Freshman Hooper Hype: Rounding Out Duke’s New Recruiting Class

So far in my posts, I’ve covered my top five recruits of 2016, but now I’ll move on to finishing out the Duke recruiting class (Despite my fundamental dislike for Duke and their perennial dominance, I have to respect it, and the brilliant recruiting job Mike Krzyzewski does, especially this year). Per usual, Duke’s full 2016 team is looking scary good–at least on paper. Harry Giles and Jayson Tatum are two forwards who both have a legitimate chance of being the No. 1 Draft Pick in the 2017 NBA Draft. Coach K rounded out this year’s class with three more top-40 recruits, two of which are consensus top-15, in point guard Frank Jackson, center Marques Bolden, and power forward Javin DeLaurier. The question is–with all this young prep star talent, can they be unselfish and polished enough to win a championship at the collegiate level? I think they can at least get close, but only time will tell. 

Frank Jackson — PG 6’3”, 208 lbs

The explosive Jackson is ranked No. 5 on 247Sports and No. 12 on Rivals. He’s got stellar leaping ability; most of his highlights center around high-flying and athletic trick dunks. Jackson also showcases the some good range and has a nice stroke. At 6-foot-3 and 208, he’s already filled out nicely, but doesn’t necessarily have elite size that would translate easily to the professional level. Jackson, like many of the prospects Duke nabbed from this class, is more of a scorer than passer. He’ll need to improve his vision and learn to use the weapons he has around him in Giles, Tatum, Bolden, and junior guard Grayson Allen in order to really show how much upside he has. He’ll have an immediate starting spot, along with the chance to make an immediate impact, but there’s no telling what offensive option he will become with all the scorers on this team surrounding him.

You can see Jackson’s above-the-rim play here:


Marques Bolden — C 6’11”, 250 lbs

Bolden may only be a quarter-inch taller than his teammate Giles, but he’s got over 25 pounds of more muscle on him, making him the more natural choice for center. While it seems likely he’d earn the starting spot over Chase Jeter, Coach K hasn’t really said what he’ll do here. He’s already projected to be the No. 8 pick in the 2017 NBA Draft due to his physical tools; the 6-foot-11 Bolden has a wingspan of 7-foot-6. Part of his advantage seems to be that he’s bigger and stronger than everyone on the court–and even though this won’t necessarily be the case in college, he’s big enough to out-muscle many collegiate big men. He’s shown scouts that he has pretty good mobility for his size, however, physicality isn’t everything. Bolden will need to develop into a serious defensive weapon if he wants to be able to play successfully at the next level. As seen on his mixtape, he’s best when he can be a catch-and-shoot player. If he develops some serious footwork skills and handles down low, Bolden could become one of the most desired professional prospects to come out of next year’s draft. Similarly to all of the other Blue Devils, it has yet to be seen how Bolden will work with his new teammates, all of whom are used to being huge stars wherever they play.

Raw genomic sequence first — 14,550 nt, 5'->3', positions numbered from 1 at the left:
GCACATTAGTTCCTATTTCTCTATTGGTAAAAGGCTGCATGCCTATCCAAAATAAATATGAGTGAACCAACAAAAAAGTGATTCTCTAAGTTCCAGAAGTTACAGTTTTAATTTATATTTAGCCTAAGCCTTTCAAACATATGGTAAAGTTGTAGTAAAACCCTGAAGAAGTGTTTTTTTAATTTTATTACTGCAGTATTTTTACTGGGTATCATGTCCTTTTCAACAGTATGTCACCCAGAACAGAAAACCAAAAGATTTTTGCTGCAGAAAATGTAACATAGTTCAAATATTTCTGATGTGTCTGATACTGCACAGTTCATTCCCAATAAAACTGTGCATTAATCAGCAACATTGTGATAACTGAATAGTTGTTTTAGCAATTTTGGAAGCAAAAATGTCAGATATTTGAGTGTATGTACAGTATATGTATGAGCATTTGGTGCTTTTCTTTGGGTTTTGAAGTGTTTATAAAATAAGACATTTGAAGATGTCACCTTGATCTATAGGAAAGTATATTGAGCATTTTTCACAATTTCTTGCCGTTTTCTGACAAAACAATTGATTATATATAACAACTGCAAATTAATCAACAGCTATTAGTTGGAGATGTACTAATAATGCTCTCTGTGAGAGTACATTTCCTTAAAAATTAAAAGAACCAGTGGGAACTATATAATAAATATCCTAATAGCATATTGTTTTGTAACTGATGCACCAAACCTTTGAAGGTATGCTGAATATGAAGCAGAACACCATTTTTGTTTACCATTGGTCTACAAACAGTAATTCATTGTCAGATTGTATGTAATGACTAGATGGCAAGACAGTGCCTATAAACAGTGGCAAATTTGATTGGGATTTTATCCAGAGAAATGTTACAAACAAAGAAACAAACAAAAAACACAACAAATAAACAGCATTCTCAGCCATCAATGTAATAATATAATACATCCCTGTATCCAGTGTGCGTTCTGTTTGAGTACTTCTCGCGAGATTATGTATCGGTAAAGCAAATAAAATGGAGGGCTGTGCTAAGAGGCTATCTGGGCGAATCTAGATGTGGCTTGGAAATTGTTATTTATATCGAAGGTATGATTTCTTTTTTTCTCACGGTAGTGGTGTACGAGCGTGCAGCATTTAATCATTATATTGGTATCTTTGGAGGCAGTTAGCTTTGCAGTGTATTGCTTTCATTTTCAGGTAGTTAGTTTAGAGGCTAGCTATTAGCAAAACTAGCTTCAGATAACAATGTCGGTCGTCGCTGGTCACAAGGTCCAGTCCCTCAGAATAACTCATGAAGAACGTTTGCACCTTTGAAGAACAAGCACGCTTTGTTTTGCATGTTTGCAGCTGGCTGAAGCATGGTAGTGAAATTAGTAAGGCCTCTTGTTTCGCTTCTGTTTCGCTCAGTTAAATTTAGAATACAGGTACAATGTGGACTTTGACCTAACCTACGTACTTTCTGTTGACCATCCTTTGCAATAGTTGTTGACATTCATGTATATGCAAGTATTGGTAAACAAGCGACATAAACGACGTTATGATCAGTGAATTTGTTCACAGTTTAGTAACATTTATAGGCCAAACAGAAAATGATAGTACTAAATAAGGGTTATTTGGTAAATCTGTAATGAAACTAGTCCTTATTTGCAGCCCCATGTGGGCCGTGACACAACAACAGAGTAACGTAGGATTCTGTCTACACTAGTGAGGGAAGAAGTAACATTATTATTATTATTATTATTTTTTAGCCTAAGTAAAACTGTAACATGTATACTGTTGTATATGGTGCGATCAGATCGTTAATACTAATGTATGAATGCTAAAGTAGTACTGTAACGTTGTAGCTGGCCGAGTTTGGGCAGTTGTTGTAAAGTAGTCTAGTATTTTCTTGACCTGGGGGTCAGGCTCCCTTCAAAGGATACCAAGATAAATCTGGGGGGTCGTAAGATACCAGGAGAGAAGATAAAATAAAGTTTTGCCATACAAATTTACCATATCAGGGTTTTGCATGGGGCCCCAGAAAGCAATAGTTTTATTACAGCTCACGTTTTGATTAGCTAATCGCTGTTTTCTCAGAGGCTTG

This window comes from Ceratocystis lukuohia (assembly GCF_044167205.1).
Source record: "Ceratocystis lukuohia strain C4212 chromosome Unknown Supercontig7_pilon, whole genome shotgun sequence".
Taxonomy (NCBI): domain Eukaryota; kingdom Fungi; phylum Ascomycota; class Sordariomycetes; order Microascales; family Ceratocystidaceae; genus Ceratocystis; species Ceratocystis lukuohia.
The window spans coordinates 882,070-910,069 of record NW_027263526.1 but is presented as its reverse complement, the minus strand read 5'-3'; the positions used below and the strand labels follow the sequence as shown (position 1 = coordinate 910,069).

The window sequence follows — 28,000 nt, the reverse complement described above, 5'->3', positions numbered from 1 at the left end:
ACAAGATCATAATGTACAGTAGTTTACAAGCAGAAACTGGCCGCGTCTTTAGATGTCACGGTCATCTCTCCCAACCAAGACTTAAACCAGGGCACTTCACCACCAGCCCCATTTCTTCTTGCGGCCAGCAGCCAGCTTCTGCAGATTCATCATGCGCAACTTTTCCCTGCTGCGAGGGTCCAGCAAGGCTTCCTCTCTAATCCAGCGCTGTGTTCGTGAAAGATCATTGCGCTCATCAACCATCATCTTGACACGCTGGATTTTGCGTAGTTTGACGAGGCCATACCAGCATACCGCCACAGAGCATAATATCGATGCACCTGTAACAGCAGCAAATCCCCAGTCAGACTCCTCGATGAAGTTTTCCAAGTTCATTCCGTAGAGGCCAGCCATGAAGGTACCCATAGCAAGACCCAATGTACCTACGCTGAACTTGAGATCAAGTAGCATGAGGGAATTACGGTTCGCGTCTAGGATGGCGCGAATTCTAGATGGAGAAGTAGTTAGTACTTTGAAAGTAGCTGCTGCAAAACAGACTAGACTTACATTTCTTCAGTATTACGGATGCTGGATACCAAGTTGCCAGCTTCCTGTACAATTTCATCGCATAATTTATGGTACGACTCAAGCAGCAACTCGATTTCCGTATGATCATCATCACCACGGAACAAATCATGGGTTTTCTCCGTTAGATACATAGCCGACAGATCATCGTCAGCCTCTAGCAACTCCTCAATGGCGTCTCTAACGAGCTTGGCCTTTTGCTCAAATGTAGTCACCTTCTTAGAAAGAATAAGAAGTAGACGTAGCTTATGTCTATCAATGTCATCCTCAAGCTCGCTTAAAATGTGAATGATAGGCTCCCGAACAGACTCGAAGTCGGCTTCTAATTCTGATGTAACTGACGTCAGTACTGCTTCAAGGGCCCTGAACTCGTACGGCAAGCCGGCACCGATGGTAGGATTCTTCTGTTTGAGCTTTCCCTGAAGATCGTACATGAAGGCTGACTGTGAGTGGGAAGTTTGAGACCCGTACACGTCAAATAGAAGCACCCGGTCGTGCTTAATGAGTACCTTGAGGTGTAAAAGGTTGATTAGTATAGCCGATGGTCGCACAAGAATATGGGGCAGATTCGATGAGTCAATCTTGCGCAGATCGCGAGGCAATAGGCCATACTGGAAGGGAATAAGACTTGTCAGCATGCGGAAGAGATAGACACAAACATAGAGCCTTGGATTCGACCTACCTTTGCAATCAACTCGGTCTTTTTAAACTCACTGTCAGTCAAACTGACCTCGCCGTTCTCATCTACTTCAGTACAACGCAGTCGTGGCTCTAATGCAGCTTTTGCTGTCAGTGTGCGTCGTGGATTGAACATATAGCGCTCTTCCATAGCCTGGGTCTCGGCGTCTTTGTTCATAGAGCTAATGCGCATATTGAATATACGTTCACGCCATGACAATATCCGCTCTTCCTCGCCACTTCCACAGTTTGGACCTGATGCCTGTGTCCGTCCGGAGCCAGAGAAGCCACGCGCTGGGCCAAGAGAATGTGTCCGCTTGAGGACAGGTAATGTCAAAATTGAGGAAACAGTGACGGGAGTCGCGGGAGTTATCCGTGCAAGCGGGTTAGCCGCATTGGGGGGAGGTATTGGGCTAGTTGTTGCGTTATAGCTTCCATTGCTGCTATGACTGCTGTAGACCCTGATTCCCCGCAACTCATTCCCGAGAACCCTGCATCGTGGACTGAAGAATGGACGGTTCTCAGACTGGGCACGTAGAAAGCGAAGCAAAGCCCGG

Check out Bolden’s upside on his mixtape here:


Javin DeLaurier — PF 6’9”, 215 lbs

DeLaurier, the only four-star recruit in this high-powered recruiting class, could be the dark horse that surprises everyone in later years–however not this season. The power forward is smaller and more offensively limited than Harry Giles, but he has potential as a defender, and is probably the best team-player to come out of this recruiting class–Duke may need him to help glue the team together on defense as the third man off of the bench. He’s ranked No. 39 nationally on both 247Sports and Rivals. DeLaurier isn’t likely to start this season despite this high ranking, nor to leave the team after one year unlike the rest of Duke’s recruits. It’s unclear how much Coach K will use him in the first year due to the return of Amile Jefferson, who was granted a medical hardship waiver and will play one more year. Scouts on DraftExpress have called DeLaurier a power forward with the skill set of a center, so it’s possible that he could get more time backing up Marques Bolden and Chase Jeter than Harry Giles and Amile Jefferson. DeLaurier will add needed depth to the Duke frontcourt, which will become especially handy if Giles health fails him during his freshman campaign.